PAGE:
Adobe has added image generation to its Photoshop (Beta) in the form of "Generative Fill" — a new AI-powered feature that's like Content-Aware Fill on steroids.

This will be good news for the designers we've talked to who want AI baked into the tools and workflows we already use.

What we love about Generative Fill is that it gives us more control than a tool like, say, Midjourney for tweaking or enhancing smaller portions of an image. (One of us may have a mild obsession for control...but, we'll leave it a mystery as to which one. 😜)

A collage of images showing what remains of stone tower in a field labelled 'Original', alongside two new images showing a complete tower with a sheep, birds and a woman in a dress labelled 'After'. The caption reads, 'Image from Adobe employee Russel Preston Brown'.
Image from Adobe employee Russell Preston Brown

The security you need

Adobe claims to have solved the IP stumbling block that every agency we've talked to said was holding them back from being able to use generative images in client-facing work: copyright issues.

The adoption of AI has been slow (and even banned) in some companies, as no one wants to get sued. If you want to be an ethical user of AI, the issue of infringement arises.

Image generation robots are typically trained on vast datasets, which often include copyrighted images.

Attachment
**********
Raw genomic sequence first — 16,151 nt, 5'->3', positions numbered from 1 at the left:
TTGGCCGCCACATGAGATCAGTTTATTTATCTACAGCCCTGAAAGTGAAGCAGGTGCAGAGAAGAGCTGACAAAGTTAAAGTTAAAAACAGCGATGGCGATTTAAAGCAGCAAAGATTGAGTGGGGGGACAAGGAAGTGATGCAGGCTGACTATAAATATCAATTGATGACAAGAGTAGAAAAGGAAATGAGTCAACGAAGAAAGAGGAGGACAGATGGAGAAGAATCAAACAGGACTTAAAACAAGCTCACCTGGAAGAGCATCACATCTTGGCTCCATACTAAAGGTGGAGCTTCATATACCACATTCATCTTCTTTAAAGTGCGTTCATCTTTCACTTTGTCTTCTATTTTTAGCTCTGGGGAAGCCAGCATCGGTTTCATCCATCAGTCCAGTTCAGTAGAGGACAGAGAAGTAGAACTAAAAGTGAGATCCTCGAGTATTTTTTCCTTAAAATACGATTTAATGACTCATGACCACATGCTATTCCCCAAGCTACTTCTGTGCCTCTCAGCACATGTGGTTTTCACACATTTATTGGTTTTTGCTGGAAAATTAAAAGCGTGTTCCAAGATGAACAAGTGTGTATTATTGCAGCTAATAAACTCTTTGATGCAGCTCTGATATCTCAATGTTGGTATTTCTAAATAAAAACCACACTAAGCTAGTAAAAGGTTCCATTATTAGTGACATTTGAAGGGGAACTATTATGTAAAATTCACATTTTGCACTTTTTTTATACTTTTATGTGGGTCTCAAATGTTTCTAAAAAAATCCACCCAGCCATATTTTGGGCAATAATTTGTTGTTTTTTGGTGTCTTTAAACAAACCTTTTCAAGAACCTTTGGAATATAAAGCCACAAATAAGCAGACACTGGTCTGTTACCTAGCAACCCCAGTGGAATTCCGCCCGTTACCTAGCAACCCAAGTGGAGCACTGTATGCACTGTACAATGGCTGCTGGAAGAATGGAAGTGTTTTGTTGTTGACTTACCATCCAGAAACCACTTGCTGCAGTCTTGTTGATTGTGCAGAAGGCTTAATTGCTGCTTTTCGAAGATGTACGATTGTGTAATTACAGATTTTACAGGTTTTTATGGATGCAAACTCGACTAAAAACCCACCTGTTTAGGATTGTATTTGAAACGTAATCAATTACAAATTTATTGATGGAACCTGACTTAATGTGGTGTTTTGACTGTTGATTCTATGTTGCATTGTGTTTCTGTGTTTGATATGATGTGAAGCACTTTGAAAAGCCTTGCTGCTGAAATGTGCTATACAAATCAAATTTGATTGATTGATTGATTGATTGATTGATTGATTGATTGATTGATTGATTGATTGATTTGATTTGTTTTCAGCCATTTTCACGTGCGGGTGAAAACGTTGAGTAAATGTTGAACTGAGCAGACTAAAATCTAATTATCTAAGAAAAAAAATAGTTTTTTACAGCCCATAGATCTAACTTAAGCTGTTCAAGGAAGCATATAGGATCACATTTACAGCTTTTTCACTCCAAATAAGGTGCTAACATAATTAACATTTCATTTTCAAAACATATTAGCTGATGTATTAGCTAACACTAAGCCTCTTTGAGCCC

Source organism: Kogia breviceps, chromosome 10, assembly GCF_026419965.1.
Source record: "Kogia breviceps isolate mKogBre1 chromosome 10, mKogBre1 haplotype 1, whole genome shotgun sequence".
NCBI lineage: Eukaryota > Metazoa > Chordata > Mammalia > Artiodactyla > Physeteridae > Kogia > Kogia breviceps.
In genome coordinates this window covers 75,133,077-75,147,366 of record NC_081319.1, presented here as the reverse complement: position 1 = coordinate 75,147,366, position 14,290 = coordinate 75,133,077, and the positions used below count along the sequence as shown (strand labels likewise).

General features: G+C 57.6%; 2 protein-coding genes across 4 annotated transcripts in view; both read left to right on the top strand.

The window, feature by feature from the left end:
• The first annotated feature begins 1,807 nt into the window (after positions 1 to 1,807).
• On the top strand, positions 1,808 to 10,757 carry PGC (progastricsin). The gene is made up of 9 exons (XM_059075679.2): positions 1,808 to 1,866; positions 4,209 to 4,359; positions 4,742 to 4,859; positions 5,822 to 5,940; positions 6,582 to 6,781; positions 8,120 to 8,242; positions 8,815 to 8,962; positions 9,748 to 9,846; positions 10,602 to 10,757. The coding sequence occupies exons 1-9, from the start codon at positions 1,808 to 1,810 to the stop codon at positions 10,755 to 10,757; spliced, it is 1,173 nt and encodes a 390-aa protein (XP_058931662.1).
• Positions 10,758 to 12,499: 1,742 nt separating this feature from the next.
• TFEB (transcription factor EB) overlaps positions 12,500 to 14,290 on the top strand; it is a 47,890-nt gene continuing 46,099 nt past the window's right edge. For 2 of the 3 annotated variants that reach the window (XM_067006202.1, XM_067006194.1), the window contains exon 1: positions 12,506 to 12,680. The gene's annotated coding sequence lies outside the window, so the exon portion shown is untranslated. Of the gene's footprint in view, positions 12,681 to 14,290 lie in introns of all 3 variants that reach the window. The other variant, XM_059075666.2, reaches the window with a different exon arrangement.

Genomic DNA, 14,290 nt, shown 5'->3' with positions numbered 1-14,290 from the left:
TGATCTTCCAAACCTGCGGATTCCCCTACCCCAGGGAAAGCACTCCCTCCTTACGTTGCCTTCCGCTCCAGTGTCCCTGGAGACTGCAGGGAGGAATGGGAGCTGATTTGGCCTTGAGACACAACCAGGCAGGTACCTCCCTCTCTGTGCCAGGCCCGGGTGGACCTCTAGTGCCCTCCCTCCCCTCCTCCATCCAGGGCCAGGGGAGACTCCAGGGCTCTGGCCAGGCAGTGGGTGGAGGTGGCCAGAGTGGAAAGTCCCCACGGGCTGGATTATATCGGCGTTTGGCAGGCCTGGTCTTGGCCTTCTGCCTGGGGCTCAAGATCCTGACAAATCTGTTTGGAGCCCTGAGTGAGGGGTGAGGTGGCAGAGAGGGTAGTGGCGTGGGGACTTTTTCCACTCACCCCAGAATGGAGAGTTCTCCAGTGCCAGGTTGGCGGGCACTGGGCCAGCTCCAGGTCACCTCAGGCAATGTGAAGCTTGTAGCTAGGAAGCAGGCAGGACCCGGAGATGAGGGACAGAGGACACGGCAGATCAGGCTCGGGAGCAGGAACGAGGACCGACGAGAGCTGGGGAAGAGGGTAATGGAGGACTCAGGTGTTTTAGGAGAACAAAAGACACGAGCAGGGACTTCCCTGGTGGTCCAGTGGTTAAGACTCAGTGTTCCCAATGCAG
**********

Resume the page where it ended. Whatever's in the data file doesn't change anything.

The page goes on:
Adobe claims its system was trained on copyright-free images from Adobe Stock, and will generate imagery that is 100% free of copyright concerns.

This could change everything.

While the feature is only for personal-use while in beta, it is due for wide release in the second half of 2023.

Adobe may be the first to remove this stumbling block to wide-scale adoption, but they won't be the last, meaning creative agencies will likely be able to take advantage of these tools sooner than later.

So, dive in and get up-to-speed ASAP on how to use the tool to create new and inspirational creative assets.

Plus: It's. So. Much. Fun.

An image showing a photo of an house cat indoors on the left, and the same cat wearing a leather jacket and cap on the street at night.
No animals were harmed in the generation of this image